Responding to the publication by the House of Commons Public Accounts Committee of their report ‘Penalty charge notices in healthcare,’ Ravi Sharma, Director for England at the Royal Pharmaceutical Society, said:
“This damning report from the Public Accounts Committee rightly condemns a system of fines which is not fit for purpose.
“When patients are fined for claiming free prescriptions, either because of administrative mistakes or genuine human error, they’re the ones who suffer.
“The system needs to be simplified before we start to criminalise those that make a mistake navigating it. Pharmacists want to spend their time helping people with their medicines, rather than checking their exemption status. We don’t want to be the prescription police. Nor do we want to be in the position of potentially having to refuse to supply a medicine to a patient simply because they haven’t brought the right paperwork with them.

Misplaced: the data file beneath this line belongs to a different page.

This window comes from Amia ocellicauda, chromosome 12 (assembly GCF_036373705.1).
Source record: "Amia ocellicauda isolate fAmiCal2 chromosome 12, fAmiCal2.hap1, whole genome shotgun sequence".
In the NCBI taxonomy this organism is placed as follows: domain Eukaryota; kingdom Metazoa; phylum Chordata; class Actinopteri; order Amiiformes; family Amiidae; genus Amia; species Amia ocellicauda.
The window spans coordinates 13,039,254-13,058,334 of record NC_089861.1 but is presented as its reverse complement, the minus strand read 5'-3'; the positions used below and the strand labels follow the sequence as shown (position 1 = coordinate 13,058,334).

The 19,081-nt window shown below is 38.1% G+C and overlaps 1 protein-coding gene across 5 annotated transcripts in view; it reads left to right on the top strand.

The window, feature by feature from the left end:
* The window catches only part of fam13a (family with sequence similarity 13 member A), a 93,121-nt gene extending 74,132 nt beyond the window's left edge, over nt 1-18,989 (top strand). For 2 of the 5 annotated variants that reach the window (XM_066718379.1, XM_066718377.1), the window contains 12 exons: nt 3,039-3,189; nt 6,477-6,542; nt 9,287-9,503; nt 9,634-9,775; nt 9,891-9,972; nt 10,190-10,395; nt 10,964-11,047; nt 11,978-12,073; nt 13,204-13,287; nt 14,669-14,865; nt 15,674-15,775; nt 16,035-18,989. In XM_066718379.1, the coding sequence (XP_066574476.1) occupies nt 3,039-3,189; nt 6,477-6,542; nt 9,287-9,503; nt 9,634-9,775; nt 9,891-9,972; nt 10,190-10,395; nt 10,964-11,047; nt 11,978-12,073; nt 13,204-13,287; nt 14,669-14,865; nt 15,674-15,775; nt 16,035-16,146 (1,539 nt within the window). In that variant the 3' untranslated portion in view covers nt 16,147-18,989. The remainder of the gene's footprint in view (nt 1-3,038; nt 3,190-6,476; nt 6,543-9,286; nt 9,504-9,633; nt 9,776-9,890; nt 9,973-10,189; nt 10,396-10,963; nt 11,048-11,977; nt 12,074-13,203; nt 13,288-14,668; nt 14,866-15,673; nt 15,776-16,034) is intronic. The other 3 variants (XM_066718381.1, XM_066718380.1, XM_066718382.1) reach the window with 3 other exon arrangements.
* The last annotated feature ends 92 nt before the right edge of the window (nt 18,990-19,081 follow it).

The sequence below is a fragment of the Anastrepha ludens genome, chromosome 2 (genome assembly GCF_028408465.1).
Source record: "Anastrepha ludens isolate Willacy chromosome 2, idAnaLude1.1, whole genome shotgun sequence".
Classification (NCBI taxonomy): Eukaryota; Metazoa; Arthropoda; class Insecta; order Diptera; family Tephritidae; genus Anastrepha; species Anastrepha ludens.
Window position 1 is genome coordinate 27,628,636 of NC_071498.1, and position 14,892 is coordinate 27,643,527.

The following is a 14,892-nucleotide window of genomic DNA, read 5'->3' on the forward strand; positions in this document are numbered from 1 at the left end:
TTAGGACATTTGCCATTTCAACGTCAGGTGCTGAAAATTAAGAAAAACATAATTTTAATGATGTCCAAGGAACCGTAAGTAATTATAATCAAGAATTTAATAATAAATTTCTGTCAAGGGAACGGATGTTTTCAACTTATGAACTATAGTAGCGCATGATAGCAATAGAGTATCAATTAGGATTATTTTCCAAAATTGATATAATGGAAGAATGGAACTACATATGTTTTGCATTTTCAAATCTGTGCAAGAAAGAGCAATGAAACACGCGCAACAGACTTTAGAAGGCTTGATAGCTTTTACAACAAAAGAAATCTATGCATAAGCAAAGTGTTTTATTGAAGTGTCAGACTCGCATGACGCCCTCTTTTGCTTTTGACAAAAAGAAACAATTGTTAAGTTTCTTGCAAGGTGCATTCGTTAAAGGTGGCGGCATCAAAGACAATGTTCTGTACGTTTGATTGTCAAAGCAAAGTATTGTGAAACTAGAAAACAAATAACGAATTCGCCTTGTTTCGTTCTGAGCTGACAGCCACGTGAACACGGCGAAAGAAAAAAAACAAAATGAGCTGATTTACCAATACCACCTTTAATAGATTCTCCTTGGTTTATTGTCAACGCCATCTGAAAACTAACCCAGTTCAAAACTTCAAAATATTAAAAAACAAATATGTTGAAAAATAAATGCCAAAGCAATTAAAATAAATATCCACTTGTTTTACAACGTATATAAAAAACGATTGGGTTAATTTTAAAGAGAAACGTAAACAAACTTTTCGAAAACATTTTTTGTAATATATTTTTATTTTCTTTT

“Additionally the exemption criteria for prescriptions has not been reviewed for the past 51 years. They are out of date, arbitrary and unfair.
“Prescription charges in England disproportionately penalise working people on low incomes. At a cost of £9 per item prescribed, pharmacists are familiar with patients presenting their prescription to ask ‘which one of these medicines can I do without?’ England should follow Scotland, Wales and Northern Ireland and offer free prescriptions to all patients, so they always have the medicines they need without having to make payment decisions.
“It’s right that those who deliberately commit fraud face penalties. However, focus should also be put on helping those who mistakenly pay for their prescription to claim when they are eligible.”